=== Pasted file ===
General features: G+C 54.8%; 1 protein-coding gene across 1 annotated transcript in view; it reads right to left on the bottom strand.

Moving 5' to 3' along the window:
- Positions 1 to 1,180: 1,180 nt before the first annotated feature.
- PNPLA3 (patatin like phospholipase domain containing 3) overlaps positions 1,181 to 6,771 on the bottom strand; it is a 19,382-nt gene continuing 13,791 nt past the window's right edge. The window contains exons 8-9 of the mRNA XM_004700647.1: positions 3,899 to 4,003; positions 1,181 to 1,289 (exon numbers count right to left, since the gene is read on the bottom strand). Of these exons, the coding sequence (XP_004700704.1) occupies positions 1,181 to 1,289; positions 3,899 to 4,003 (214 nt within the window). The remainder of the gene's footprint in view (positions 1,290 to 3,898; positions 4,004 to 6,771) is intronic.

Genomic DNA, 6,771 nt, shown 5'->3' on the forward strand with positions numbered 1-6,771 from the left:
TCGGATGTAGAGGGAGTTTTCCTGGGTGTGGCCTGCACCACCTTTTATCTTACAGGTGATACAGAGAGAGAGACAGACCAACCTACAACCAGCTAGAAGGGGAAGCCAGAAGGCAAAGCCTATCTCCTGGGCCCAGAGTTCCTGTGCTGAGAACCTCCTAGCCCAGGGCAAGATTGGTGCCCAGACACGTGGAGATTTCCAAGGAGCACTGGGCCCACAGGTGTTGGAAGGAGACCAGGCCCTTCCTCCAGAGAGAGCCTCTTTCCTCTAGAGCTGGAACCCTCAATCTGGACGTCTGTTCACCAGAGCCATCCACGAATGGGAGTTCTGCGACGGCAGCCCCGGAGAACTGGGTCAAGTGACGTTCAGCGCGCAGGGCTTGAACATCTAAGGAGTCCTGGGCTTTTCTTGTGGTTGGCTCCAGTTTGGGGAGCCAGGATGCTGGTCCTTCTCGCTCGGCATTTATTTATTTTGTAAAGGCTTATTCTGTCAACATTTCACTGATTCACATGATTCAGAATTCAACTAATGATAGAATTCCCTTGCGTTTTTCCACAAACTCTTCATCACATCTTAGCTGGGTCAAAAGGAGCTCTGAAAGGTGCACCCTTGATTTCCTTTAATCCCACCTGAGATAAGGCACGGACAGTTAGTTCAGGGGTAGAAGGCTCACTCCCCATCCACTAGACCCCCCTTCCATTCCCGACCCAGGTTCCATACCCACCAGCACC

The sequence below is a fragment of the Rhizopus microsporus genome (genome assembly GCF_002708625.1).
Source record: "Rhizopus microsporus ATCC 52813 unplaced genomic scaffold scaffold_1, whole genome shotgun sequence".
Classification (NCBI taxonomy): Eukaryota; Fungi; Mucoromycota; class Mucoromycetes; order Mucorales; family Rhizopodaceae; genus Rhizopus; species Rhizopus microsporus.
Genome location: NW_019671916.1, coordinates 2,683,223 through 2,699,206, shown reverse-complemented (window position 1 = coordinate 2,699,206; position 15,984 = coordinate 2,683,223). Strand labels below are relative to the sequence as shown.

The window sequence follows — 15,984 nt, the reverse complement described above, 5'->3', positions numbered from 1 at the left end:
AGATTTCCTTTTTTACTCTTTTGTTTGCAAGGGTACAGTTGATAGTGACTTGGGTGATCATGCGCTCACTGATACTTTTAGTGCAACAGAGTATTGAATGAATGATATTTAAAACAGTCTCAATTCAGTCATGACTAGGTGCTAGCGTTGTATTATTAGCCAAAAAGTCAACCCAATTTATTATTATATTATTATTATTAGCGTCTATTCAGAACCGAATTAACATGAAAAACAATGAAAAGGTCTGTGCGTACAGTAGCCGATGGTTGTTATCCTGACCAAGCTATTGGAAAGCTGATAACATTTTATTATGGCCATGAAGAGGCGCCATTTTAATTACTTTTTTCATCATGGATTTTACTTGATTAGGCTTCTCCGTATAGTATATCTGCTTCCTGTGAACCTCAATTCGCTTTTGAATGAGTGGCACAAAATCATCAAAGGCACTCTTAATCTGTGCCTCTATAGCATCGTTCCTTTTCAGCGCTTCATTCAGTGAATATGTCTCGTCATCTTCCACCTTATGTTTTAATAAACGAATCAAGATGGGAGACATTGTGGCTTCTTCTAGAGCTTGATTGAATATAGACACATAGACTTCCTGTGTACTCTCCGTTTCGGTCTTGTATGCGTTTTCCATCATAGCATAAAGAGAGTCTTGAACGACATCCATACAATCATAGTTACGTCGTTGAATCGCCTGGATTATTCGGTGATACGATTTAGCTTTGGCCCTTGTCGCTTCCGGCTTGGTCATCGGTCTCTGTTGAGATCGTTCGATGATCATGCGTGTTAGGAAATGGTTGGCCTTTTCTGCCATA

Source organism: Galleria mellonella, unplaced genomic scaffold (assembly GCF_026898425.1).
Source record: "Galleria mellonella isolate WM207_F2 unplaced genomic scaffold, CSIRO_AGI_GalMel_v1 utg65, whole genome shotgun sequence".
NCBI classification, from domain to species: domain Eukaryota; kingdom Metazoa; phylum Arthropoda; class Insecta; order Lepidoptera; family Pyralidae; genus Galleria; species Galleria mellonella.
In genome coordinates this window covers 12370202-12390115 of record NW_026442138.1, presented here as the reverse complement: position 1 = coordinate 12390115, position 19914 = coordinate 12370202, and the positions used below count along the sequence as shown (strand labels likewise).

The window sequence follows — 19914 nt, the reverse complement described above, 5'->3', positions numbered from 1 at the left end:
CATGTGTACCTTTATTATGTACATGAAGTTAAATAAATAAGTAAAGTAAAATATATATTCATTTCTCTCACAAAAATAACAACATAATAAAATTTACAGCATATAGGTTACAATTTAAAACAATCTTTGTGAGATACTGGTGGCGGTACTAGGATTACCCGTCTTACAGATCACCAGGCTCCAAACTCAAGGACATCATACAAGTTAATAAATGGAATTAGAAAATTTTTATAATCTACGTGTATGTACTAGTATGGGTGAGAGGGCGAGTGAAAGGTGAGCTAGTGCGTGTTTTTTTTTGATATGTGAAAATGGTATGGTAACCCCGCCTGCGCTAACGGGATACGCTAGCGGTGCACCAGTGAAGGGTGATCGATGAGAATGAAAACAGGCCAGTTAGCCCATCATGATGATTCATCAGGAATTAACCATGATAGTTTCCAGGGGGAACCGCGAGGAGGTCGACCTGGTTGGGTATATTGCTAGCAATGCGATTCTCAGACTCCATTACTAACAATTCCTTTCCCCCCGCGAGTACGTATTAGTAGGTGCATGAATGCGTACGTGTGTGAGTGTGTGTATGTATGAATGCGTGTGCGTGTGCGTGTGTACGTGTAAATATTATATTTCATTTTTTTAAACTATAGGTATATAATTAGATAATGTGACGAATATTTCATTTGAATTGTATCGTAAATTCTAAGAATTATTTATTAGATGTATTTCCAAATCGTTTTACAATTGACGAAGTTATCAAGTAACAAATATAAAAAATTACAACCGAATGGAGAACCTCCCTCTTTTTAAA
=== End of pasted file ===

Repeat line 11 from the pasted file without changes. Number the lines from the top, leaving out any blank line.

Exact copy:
The window sequence follows — 15,984 nt, the reverse complement described above, 5'->3', positions numbered from 1 at the left end: